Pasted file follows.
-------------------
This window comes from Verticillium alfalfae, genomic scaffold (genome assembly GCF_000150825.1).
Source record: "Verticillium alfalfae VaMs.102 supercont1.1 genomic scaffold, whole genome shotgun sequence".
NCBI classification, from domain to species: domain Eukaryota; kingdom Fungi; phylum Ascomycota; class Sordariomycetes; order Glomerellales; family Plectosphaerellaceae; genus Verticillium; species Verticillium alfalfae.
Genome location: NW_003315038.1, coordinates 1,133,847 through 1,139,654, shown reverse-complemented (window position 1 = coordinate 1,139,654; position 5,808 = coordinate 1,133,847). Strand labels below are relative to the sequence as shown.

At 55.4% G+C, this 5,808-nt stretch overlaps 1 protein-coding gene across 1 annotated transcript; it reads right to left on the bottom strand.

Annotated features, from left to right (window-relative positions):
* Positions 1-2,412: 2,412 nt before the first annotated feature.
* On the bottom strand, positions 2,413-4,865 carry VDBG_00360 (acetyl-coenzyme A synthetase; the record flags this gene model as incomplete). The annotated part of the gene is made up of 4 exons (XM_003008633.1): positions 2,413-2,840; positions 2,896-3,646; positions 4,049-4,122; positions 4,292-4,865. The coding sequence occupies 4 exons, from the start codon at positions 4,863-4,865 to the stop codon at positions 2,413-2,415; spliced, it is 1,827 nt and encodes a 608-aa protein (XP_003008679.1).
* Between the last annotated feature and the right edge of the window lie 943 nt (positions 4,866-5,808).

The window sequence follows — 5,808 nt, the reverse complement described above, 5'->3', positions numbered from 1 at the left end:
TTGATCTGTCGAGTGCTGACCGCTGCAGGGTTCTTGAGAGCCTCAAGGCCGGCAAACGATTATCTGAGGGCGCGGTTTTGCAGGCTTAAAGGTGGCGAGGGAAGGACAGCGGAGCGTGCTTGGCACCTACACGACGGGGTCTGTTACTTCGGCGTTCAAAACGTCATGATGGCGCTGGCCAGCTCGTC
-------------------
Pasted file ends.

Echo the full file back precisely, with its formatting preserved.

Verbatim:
This window comes from Verticillium alfalfae, genomic scaffold (genome assembly GCF_000150825.1).
Source record: "Verticillium alfalfae VaMs.102 supercont1.1 genomic scaffold, whole genome shotgun sequence".
NCBI classification, from domain to species: domain Eukaryota; kingdom Fungi; phylum Ascomycota; class Sordariomycetes; order Glomerellales; family Plectosphaerellaceae; genus Verticillium; species Verticillium alfalfae.
Genome location: NW_003315038.1, coordinates 1,133,847 through 1,139,654, shown reverse-complemented (window position 1 = coordinate 1,139,654; position 5,808 = coordinate 1,133,847). Strand labels below are relative to the sequence as shown.

At 55.4% G+C, this 5,808-nt stretch overlaps 1 protein-coding gene across 1 annotated transcript; it reads right to left on the bottom strand.

Annotated features, from left to right (window-relative positions):
* Positions 1-2,412: 2,412 nt before the first annotated feature.
* On the bottom strand, positions 2,413-4,865 carry VDBG_00360 (acetyl-coenzyme A synthetase; the record flags this gene model as incomplete). The annotated part of the gene is made up of 4 exons (XM_003008633.1): positions 2,413-2,840; positions 2,896-3,646; positions 4,049-4,122; positions 4,292-4,865. The coding sequence occupies 4 exons, from the start codon at positions 4,863-4,865 to the stop codon at positions 2,413-2,415; spliced, it is 1,827 nt and encodes a 608-aa protein (XP_003008679.1).
* Between the last annotated feature and the right edge of the window lie 943 nt (positions 4,866-5,808).

The window sequence follows — 5,808 nt, the reverse complement described above, 5'->3', positions numbered from 1 at the left end:
TTGATCTGTCGAGTGCTGACCGCTGCAGGGTTCTTGAGAGCCTCAAGGCCGGCAAACGATTATCTGAGGGCGCGGTTTTGCAGGCTTAAAGGTGGCGAGGGAAGGACAGCGGAGCGTGCTTGGCACCTACACGACGGGGTCTGTTACTTCGGCGTTCAAAACGTCATGATGGCGCTGGCCAGCTCGTC